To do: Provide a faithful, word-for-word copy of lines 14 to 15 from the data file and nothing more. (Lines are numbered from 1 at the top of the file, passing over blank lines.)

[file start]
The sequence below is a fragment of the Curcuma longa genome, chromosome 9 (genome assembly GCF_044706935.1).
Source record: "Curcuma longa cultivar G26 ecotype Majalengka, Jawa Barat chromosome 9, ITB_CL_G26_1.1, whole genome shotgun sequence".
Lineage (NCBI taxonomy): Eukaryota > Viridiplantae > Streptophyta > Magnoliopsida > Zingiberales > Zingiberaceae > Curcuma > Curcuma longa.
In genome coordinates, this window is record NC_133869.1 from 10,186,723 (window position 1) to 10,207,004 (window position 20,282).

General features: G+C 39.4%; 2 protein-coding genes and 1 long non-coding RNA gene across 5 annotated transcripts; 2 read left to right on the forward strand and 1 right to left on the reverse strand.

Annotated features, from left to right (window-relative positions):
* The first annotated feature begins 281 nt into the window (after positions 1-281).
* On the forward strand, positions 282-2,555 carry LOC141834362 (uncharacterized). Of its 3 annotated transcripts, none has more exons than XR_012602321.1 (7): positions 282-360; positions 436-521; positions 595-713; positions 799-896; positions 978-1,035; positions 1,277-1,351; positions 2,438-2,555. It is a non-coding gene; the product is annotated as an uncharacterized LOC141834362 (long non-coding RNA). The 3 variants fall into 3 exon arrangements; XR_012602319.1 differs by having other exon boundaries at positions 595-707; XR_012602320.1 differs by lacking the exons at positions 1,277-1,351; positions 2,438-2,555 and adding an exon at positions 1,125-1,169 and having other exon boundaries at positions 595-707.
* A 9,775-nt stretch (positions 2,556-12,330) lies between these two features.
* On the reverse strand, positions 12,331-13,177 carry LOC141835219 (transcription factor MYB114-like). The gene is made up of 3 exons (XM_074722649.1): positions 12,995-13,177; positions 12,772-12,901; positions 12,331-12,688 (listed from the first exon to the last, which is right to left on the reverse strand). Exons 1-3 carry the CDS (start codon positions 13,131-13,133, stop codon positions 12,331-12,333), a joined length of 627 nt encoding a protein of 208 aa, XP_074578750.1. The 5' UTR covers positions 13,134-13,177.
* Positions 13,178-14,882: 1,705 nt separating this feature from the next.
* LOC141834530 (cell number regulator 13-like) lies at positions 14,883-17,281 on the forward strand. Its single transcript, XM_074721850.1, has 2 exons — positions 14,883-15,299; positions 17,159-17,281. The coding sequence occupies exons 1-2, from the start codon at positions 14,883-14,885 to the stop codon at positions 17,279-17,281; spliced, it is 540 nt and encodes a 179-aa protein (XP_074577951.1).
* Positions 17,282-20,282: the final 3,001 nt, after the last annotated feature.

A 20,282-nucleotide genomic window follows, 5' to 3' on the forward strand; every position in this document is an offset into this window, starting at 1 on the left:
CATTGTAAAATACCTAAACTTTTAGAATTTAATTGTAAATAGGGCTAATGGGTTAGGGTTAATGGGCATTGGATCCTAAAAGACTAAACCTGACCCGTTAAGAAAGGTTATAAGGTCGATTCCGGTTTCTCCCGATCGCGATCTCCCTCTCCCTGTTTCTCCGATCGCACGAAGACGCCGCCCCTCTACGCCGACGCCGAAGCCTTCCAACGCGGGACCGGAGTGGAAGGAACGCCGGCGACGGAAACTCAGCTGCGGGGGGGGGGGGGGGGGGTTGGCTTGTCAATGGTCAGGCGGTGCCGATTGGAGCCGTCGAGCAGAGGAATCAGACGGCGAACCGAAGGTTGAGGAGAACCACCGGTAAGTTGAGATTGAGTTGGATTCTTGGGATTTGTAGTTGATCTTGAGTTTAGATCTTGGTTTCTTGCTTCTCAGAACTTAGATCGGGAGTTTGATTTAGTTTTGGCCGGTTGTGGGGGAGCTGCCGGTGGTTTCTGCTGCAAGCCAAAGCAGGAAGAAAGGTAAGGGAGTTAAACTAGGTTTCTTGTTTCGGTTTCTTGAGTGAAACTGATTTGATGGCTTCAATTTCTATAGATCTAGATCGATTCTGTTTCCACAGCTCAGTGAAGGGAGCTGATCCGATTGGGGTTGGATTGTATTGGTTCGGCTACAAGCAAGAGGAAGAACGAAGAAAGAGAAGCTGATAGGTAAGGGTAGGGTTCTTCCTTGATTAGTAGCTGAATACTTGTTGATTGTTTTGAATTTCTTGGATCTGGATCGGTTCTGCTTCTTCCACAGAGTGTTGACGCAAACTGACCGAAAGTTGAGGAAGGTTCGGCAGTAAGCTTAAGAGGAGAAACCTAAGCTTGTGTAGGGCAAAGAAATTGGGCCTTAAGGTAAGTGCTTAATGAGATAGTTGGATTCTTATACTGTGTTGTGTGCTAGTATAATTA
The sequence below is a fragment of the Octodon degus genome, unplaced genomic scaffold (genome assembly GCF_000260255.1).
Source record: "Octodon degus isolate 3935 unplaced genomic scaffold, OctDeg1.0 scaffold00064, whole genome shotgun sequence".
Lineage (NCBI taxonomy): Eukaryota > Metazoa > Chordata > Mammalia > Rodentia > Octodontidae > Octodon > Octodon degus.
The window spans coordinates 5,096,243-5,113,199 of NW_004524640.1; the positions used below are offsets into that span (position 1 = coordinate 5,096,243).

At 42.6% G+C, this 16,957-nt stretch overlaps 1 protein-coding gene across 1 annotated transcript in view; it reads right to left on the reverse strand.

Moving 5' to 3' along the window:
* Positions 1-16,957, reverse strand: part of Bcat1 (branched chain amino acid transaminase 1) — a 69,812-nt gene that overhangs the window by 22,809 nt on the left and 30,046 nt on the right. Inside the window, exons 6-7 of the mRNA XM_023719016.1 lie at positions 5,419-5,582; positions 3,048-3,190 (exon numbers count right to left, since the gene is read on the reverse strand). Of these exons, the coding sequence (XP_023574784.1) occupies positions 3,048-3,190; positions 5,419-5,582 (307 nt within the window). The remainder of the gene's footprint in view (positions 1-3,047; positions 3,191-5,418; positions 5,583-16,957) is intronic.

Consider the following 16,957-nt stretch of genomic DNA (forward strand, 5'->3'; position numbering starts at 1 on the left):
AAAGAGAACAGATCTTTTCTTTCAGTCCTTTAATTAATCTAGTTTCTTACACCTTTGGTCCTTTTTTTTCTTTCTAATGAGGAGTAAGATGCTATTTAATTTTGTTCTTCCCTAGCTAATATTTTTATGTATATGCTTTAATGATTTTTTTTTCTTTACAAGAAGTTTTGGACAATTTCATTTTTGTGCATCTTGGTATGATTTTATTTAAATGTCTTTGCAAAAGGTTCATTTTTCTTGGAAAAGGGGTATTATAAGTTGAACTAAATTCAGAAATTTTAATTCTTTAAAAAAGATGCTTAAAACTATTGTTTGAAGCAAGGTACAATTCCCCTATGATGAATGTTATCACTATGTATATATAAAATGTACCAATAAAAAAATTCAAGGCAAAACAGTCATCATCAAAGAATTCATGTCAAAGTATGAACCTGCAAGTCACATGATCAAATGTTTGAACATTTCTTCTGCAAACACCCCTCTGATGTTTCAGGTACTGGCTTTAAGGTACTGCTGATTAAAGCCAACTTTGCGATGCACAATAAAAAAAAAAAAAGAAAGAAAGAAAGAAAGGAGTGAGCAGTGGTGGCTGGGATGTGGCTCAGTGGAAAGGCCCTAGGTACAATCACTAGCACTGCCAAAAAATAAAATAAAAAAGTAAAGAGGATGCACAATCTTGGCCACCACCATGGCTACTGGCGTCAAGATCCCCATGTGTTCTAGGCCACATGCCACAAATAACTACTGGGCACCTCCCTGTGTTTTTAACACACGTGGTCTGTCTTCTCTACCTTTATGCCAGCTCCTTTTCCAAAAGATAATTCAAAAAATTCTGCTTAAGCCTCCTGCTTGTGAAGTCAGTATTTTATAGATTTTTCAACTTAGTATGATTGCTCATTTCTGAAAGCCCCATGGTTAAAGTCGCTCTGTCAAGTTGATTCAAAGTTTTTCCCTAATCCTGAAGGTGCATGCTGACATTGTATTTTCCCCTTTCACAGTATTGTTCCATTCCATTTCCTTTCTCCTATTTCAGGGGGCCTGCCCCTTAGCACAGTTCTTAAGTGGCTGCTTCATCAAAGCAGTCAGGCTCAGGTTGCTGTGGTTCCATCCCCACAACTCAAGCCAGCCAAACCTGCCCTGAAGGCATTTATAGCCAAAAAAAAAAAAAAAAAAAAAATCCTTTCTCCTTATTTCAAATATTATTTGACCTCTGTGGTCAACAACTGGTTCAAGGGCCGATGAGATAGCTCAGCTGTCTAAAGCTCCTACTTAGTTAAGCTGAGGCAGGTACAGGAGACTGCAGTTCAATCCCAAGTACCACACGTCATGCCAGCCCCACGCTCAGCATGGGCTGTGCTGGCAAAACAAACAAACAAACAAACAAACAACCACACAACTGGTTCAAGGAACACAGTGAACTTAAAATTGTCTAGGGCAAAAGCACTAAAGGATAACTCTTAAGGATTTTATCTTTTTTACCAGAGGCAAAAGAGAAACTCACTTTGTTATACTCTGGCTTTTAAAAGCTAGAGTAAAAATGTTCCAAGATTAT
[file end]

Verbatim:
A 20,282-nucleotide genomic window follows, 5' to 3' on the forward strand; every position in this document is an offset into this window, starting at 1 on the left:
CATTGTAAAATACCTAAACTTTTAGAATTTAATTGTAAATAGGGCTAATGGGTTAGGGTTAATGGGCATTGGATCCTAAAAGACTAAACCTGACCCGTTAAGAAAGGTTATAAGGTCGATTCCGGTTTCTCCCGATCGCGATCTCCCTCTCCCTGTTTCTCCGATCGCACGAAGACGCCGCCCCTCTACGCCGACGCCGAAGCCTTCCAACGCGGGACCGGAGTGGAAGGAACGCCGGCGACGGAAACTCAGCTGCGGGGGGGGGGGGGGGGGGTTGGCTTGTCAATGGTCAGGCGGTGCCGATTGGAGCCGTCGAGCAGAGGAATCAGACGGCGAACCGAAGGTTGAGGAGAACCACCGGTAAGTTGAGATTGAGTTGGATTCTTGGGATTTGTAGTTGATCTTGAGTTTAGATCTTGGTTTCTTGCTTCTCAGAACTTAGATCGGGAGTTTGATTTAGTTTTGGCCGGTTGTGGGGGAGCTGCCGGTGGTTTCTGCTGCAAGCCAAAGCAGGAAGAAAGGTAAGGGAGTTAAACTAGGTTTCTTGTTTCGGTTTCTTGAGTGAAACTGATTTGATGGCTTCAATTTCTATAGATCTAGATCGATTCTGTTTCCACAGCTCAGTGAAGGGAGCTGATCCGATTGGGGTTGGATTGTATTGGTTCGGCTACAAGCAAGAGGAAGAACGAAGAAAGAGAAGCTGATAGGTAAGGGTAGGGTTCTTCCTTGATTAGTAGCTGAATACTTGTTGATTGTTTTGAATTTCTTGGATCTGGATCGGTTCTGCTTCTTCCACAGAGTGTTGACGCAAACTGACCGAAAGTTGAGGAAGGTTCGGCAGTAAGCTTAAGAGGAGAAACCTAAGCTTGTGTAGGGCAAAGAAATTGGGCCTTAAGGTAAGTGCTTAATGAGATAGTTGGATTCTTATACTGTGTTGTGTGCTAGTATAATTA